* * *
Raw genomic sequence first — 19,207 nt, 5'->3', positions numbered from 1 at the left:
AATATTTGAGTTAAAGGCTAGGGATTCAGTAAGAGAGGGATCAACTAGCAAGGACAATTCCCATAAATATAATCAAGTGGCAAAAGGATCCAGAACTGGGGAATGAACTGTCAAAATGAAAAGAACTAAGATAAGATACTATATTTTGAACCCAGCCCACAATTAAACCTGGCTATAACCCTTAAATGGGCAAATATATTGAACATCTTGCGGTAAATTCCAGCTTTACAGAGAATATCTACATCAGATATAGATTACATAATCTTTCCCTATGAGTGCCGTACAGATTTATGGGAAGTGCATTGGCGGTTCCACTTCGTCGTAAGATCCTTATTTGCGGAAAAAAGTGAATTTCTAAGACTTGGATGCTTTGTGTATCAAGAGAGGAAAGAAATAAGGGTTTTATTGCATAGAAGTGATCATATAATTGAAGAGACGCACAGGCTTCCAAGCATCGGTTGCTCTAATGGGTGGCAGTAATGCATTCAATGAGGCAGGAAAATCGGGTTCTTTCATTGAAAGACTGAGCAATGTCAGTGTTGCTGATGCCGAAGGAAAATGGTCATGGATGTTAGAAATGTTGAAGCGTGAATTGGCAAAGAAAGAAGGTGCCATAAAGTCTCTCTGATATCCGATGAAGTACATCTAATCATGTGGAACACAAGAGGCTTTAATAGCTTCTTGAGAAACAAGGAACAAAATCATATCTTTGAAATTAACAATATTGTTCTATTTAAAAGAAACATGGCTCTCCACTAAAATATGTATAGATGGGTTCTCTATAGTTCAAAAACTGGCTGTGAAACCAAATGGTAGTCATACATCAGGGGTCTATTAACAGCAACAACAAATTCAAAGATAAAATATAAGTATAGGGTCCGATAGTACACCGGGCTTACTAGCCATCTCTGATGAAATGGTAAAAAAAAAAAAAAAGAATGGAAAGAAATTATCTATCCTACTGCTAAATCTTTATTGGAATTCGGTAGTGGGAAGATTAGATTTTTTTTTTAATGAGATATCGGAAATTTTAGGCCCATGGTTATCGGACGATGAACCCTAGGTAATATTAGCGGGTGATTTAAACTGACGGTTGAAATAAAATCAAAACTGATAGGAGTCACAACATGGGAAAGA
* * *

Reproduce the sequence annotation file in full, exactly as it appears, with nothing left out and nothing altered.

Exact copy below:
Raw genomic sequence first — 19,207 nt, 5'->3', positions numbered from 1 at the left:
AATATTTGAGTTAAAGGCTAGGGATTCAGTAAGAGAGGGATCAACTAGCAAGGACAATTCCCATAAATATAATCAAGTGGCAAAAGGATCCAGAACTGGGGAATGAACTGTCAAAATGAAAAGAACTAAGATAAGATACTATATTTTGAACCCAGCCCACAATTAAACCTGGCTATAACCCTTAAATGGGCAAATATATTGAACATCTTGCGGTAAATTCCAGCTTTACAGAGAATATCTACATCAGATATAGATTACATAATCTTTCCCTATGAGTGCCGTACAGATTTATGGGAAGTGCATTGGCGGTTCCACTTCGTCGTAAGATCCTTATTTGCGGAAAAAAGTGAATTTCTAAGACTTGGATGCTTTGTGTATCAAGAGAGGAAAGAAATAAGGGTTTTATTGCATAGAAGTGATCATATAATTGAAGAGACGCACAGGCTTCCAAGCATCGGTTGCTCTAATGGGTGGCAGTAATGCATTCAATGAGGCAGGAAAATCGGGTTCTTTCATTGAAAGACTGAGCAATGTCAGTGTTGCTGATGCCGAAGGAAAATGGTCATGGATGTTAGAAATGTTGAAGCGTGAATTGGCAAAGAAAGAAGGTGCCATAAAGTCTCTCTGATATCCGATGAAGTACATCTAATCATGTGGAACACAAGAGGCTTTAATAGCTTCTTGAGAAACAAGGAACAAAATCATATCTTTGAAATTAACAATATTGTTCTATTTAAAAGAAACATGGCTCTCCACTAAAATATGTATAGATGGGTTCTCTATAGTTCAAAAACTGGCTGTGAAACCAAATGGTAGTCATACATCAGGGGTCTATTAACAGCAACAACAAATTCAAAGATAAAATATAAGTATAGGGTCCGATAGTACACCGGGCTTACTAGCCATCTCTGATGAAATGGTAAAAAAAAAAAAAAAGAATGGAAAGAAATTATCTATCCTACTGCTAAATCTTTATTGGAATTCGGTAGTGGGAAGATTAGATTTTTTTTTTAATGAGATATCGGAAATTTTAGGCCCATGGTTATCGGACGATGAACCCTAGGTAATATTAGCGGGTGATTTAAACTGACGGTTGAAATAAAATCAAAACTGATAGGAGTCACAACATGGGAAAGA